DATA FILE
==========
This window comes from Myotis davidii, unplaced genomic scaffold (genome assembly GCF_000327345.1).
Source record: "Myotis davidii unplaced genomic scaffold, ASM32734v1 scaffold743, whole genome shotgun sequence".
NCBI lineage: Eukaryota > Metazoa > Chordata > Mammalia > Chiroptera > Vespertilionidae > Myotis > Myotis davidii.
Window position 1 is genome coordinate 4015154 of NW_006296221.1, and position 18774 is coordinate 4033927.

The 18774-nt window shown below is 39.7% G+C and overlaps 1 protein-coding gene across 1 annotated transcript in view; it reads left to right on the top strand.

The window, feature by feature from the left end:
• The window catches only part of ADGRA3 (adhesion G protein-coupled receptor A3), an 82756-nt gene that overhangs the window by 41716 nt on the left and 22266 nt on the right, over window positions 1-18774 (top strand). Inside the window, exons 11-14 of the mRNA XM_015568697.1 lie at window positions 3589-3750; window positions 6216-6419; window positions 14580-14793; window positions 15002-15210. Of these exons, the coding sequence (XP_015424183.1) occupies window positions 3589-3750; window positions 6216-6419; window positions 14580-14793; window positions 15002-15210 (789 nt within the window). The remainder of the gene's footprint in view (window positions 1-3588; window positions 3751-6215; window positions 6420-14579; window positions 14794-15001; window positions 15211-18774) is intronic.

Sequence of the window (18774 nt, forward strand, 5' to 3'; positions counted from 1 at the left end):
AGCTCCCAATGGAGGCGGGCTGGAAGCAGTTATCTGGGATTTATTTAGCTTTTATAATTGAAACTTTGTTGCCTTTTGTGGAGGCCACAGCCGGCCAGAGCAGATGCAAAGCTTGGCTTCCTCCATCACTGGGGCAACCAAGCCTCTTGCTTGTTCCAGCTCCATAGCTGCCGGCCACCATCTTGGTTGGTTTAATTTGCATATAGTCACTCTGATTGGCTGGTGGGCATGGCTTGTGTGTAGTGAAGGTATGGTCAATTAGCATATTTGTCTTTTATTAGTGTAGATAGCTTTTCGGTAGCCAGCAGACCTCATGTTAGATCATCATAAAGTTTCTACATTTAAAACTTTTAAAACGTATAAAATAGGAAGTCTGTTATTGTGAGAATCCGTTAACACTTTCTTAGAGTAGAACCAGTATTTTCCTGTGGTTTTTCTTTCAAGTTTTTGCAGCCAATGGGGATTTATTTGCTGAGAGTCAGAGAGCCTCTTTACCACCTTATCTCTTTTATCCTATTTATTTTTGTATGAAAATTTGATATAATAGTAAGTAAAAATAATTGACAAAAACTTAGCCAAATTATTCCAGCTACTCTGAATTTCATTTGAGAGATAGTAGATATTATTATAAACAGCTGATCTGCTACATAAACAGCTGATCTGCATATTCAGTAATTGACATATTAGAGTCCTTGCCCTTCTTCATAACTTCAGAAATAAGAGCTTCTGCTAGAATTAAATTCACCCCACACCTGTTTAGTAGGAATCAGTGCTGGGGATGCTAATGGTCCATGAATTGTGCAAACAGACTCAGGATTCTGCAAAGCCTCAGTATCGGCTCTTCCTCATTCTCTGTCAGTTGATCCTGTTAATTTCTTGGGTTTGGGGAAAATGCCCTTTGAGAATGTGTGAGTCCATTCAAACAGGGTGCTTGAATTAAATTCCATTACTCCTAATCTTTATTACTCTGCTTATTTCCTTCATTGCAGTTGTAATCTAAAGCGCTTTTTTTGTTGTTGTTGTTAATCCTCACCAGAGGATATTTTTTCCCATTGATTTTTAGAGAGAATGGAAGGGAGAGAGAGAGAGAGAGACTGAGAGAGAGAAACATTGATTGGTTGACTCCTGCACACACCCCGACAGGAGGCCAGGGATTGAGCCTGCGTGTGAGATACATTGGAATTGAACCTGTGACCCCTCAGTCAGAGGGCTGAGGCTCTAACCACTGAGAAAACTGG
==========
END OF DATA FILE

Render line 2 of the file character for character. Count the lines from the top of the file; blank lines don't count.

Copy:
Source record: "Myotis davidii unplaced genomic scaffold, ASM32734v1 scaffold743, whole genome shotgun sequence".